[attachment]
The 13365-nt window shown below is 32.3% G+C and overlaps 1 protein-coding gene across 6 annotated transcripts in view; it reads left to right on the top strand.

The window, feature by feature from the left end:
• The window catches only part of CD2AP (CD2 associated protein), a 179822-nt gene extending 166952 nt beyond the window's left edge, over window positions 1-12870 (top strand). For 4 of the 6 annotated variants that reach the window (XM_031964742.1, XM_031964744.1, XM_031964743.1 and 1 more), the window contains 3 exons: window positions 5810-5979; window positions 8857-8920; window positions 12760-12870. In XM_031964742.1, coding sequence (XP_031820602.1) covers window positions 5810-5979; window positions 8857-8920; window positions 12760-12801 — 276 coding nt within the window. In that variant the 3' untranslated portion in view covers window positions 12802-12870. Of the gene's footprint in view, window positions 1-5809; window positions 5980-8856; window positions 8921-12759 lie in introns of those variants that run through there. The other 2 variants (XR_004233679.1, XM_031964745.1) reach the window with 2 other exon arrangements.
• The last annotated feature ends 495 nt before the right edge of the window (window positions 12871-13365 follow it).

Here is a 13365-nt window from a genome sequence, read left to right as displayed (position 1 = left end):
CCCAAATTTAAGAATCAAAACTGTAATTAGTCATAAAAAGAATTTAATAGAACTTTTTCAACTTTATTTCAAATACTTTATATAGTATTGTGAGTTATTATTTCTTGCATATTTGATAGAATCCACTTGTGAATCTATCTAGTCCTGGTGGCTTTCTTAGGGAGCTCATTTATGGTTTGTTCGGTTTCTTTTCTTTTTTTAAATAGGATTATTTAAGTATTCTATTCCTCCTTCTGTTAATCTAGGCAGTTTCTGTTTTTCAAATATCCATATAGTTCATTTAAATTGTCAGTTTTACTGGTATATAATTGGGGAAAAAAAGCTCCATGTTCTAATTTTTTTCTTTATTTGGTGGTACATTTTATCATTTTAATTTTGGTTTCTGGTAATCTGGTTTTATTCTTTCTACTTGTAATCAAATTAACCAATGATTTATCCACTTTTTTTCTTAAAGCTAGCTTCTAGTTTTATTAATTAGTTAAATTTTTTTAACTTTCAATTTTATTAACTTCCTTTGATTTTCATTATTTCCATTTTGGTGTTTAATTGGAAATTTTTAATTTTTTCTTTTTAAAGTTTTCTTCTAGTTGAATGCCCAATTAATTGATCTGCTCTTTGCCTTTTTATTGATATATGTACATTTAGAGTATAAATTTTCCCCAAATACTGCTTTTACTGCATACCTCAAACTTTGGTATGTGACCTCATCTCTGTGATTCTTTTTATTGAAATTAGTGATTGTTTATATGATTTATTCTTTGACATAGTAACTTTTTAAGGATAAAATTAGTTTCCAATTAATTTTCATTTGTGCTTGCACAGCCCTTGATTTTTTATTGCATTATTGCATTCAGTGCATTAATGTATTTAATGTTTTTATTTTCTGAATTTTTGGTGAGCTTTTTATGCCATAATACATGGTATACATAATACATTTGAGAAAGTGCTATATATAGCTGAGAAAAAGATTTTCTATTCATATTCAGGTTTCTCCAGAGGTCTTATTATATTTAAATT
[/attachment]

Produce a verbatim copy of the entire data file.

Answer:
The 13365-nt window shown below is 32.3% G+C and overlaps 1 protein-coding gene across 6 annotated transcripts in view; it reads left to right on the top strand.

The window, feature by feature from the left end:
• The window catches only part of CD2AP (CD2 associated protein), a 179822-nt gene extending 166952 nt beyond the window's left edge, over window positions 1-12870 (top strand). For 4 of the 6 annotated variants that reach the window (XM_031964742.1, XM_031964744.1, XM_031964743.1 and 1 more), the window contains 3 exons: window positions 5810-5979; window positions 8857-8920; window positions 12760-12870. In XM_031964742.1, coding sequence (XP_031820602.1) covers window positions 5810-5979; window positions 8857-8920; window positions 12760-12801 — 276 coding nt within the window. In that variant the 3' untranslated portion in view covers window positions 12802-12870. Of the gene's footprint in view, window positions 1-5809; window positions 5980-8856; window positions 8921-12759 lie in introns of those variants that run through there. The other 2 variants (XR_004233679.1, XM_031964745.1) reach the window with 2 other exon arrangements.
• The last annotated feature ends 495 nt before the right edge of the window (window positions 12871-13365 follow it).

Here is a 13365-nt window from a genome sequence, read left to right as displayed (position 1 = left end):
CCCAAATTTAAGAATCAAAACTGTAATTAGTCATAAAAAGAATTTAATAGAACTTTTTCAACTTTATTTCAAATACTTTATATAGTATTGTGAGTTATTATTTCTTGCATATTTGATAGAATCCACTTGTGAATCTATCTAGTCCTGGTGGCTTTCTTAGGGAGCTCATTTATGGTTTGTTCGGTTTCTTTTCTTTTTTTAAATAGGATTATTTAAGTATTCTATTCCTCCTTCTGTTAATCTAGGCAGTTTCTGTTTTTCAAATATCCATATAGTTCATTTAAATTGTCAGTTTTACTGGTATATAATTGGGGAAAAAAAGCTCCATGTTCTAATTTTTTTCTTTATTTGGTGGTACATTTTATCATTTTAATTTTGGTTTCTGGTAATCTGGTTTTATTCTTTCTACTTGTAATCAAATTAACCAATGATTTATCCACTTTTTTTCTTAAAGCTAGCTTCTAGTTTTATTAATTAGTTAAATTTTTTTAACTTTCAATTTTATTAACTTCCTTTGATTTTCATTATTTCCATTTTGGTGTTTAATTGGAAATTTTTAATTTTTTCTTTTTAAAGTTTTCTTCTAGTTGAATGCCCAATTAATTGATCTGCTCTTTGCCTTTTTATTGATATATGTACATTTAGAGTATAAATTTTCCCCAAATACTGCTTTTACTGCATACCTCAAACTTTGGTATGTGACCTCATCTCTGTGATTCTTTTTATTGAAATTAGTGATTGTTTATATGATTTATTCTTTGACATAGTAACTTTTTAAGGATAAAATTAGTTTCCAATTAATTTTCATTTGTGCTTGCACAGCCCTTGATTTTTTATTGCATTATTGCATTCAGTGCATTAATGTATTTAATGTTTTTATTTTCTGAATTTTTGGTGAGCTTTTTATGCCATAATACATGGTATACATAATACATTTGAGAAAGTGCTATATATAGCTGAGAAAAAGATTTTCTATTCATATTCAGGTTTCTCCAGAGGTCTTATTATATTTAAATT